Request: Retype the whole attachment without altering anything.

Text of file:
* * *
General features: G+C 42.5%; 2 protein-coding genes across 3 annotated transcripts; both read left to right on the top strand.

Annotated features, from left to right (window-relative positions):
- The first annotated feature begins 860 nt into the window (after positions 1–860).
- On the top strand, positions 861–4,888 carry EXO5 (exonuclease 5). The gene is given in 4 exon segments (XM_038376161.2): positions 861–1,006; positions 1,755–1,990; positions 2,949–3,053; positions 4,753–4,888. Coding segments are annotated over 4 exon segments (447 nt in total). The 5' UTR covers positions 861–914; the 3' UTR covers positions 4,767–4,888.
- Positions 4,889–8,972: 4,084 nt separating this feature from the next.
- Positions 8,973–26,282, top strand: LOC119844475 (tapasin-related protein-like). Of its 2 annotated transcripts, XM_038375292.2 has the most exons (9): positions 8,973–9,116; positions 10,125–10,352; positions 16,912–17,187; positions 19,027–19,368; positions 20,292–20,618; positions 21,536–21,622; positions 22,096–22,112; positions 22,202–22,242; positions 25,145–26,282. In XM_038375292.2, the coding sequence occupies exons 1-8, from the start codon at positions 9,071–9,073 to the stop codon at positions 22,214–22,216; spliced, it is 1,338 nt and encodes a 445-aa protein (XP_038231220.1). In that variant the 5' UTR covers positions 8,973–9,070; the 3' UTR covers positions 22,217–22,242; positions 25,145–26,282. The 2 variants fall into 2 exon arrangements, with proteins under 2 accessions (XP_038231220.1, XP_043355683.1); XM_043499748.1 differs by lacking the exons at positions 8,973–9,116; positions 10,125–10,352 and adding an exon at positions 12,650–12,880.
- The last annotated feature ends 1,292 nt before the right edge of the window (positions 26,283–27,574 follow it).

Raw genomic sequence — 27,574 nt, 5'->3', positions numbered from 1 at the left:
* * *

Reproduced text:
General features: G+C 42.5%; 2 protein-coding genes across 3 annotated transcripts; both read left to right on the top strand.

Annotated features, from left to right (window-relative positions):
- The first annotated feature begins 860 nt into the window (after positions 1–860).
- On the top strand, positions 861–4,888 carry EXO5 (exonuclease 5). The gene is given in 4 exon segments (XM_038376161.2): positions 861–1,006; positions 1,755–1,990; positions 2,949–3,053; positions 4,753–4,888. Coding segments are annotated over 4 exon segments (447 nt in total). The 5' UTR covers positions 861–914; the 3' UTR covers positions 4,767–4,888.
- Positions 4,889–8,972: 4,084 nt separating this feature from the next.
- Positions 8,973–26,282, top strand: LOC119844475 (tapasin-related protein-like). Of its 2 annotated transcripts, XM_038375292.2 has the most exons (9): positions 8,973–9,116; positions 10,125–10,352; positions 16,912–17,187; positions 19,027–19,368; positions 20,292–20,618; positions 21,536–21,622; positions 22,096–22,112; positions 22,202–22,242; positions 25,145–26,282. In XM_038375292.2, the coding sequence occupies exons 1-8, from the start codon at positions 9,071–9,073 to the stop codon at positions 22,214–22,216; spliced, it is 1,338 nt and encodes a 445-aa protein (XP_038231220.1). In that variant the 5' UTR covers positions 8,973–9,070; the 3' UTR covers positions 22,217–22,242; positions 25,145–26,282. The 2 variants fall into 2 exon arrangements, with proteins under 2 accessions (XP_038231220.1, XP_043355683.1); XM_043499748.1 differs by lacking the exons at positions 8,973–9,116; positions 10,125–10,352 and adding an exon at positions 12,650–12,880.
- The last annotated feature ends 1,292 nt before the right edge of the window (positions 26,283–27,574 follow it).

Raw genomic sequence — 27,574 nt, 5'->3', positions numbered from 1 at the left: